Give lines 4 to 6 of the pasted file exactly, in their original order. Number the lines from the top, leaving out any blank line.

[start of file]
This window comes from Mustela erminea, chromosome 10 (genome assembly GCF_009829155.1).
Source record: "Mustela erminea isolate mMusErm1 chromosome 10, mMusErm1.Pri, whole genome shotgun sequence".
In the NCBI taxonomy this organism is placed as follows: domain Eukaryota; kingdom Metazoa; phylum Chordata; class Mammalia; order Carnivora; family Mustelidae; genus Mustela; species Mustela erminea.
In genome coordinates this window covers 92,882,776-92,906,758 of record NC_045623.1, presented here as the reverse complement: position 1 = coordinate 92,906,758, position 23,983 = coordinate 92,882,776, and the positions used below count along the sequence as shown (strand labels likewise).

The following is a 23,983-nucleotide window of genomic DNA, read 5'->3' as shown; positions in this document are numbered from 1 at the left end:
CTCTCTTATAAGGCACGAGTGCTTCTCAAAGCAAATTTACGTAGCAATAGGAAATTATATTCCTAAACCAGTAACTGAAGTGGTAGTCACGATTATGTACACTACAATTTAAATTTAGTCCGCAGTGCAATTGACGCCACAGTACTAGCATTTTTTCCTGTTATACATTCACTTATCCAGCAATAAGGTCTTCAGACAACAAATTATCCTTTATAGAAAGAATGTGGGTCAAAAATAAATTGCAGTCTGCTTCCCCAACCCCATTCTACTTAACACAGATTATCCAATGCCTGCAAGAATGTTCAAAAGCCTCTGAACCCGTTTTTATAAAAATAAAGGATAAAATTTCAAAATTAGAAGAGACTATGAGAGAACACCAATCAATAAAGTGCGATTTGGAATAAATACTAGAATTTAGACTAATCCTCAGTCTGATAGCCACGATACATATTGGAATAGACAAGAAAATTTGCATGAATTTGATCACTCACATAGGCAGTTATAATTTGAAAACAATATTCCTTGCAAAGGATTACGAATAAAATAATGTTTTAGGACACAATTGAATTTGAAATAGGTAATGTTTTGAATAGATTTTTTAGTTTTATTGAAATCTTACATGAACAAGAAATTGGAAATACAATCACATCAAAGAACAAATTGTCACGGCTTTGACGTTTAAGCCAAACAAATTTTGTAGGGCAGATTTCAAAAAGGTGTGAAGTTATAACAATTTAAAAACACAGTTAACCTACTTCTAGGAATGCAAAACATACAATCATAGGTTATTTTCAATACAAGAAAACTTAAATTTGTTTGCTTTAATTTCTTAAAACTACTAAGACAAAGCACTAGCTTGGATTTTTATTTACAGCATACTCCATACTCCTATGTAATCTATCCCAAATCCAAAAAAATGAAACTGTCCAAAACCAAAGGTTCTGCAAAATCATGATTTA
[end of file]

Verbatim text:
In genome coordinates this window covers 92,882,776-92,906,758 of record NC_045623.1, presented here as the reverse complement: position 1 = coordinate 92,906,758, position 23,983 = coordinate 92,882,776, and the positions used below count along the sequence as shown (strand labels likewise).

The following is a 23,983-nucleotide window of genomic DNA, read 5'->3' as shown; positions in this document are numbered from 1 at the left end:
CTCTCTTATAAGGCACGAGTGCTTCTCAAAGCAAATTTACGTAGCAATAGGAAATTATATTCCTAAACCAGTAACTGAAGTGGTAGTCACGATTATGTACACTACAATTTAAATTTAGTCCGCAGTGCAATTGACGCCACAGTACTAGCATTTTTTCCTGTTATACATTCACTTATCCAGCAATAAGGTCTTCAGACAACAAATTATCCTTTATAGAAAGAATGTGGGTCAAAAATAAATTGCAGTCTGCTTCCCCAACCCCATTCTACTTAACACAGATTATCCAATGCCTGCAAGAATGTTCAAAAGCCTCTGAACCCGTTTTTATAAAAATAAAGGATAAAATTTCAAAATTAGAAGAGACTATGAGAGAACACCAATCAATAAAGTGCGATTTGGAATAAATACTAGAATTTAGACTAATCCTCAGTCTGATAGCCACGATACATATTGGAATAGACAAGAAAATTTGCATGAATTTGATCACTCACATAGGCAGTTATAATTTGAAAACAATATTCCTTGCAAAGGATTACGAATAAAATAATGTTTTAGGACACAATTGAATTTGAAATAGGTAATGTTTTGAATAGATTTTTTAGTTTTATTGAAATCTTACATGAACAAGAAATTGGAAATACAATCACATCAAAGAACAAATTGTCACGGCTTTGACGTTTAAGCCAAACAAATTTTGTAGGGCAGATTTCAAAAAGGTGTGAAGTTATAACAATTTAAAAACACAGTTAACCTACTTCTAGGAATGCAAAACATACAATCATAGGTTATTTTCAATACAAGAAAACTTAAATTTGTTTGCTTTAATTTCTTAAAACTACTAAGACAAAGCACTAGCTTGGATTTTTATTTACAGCATACTCCATACTCCTATGTAATCTATCCCAAATCCAAAAAAATGAAACTGTCCAAAACCAAAGGTTCTGCAAAATCATGATTTA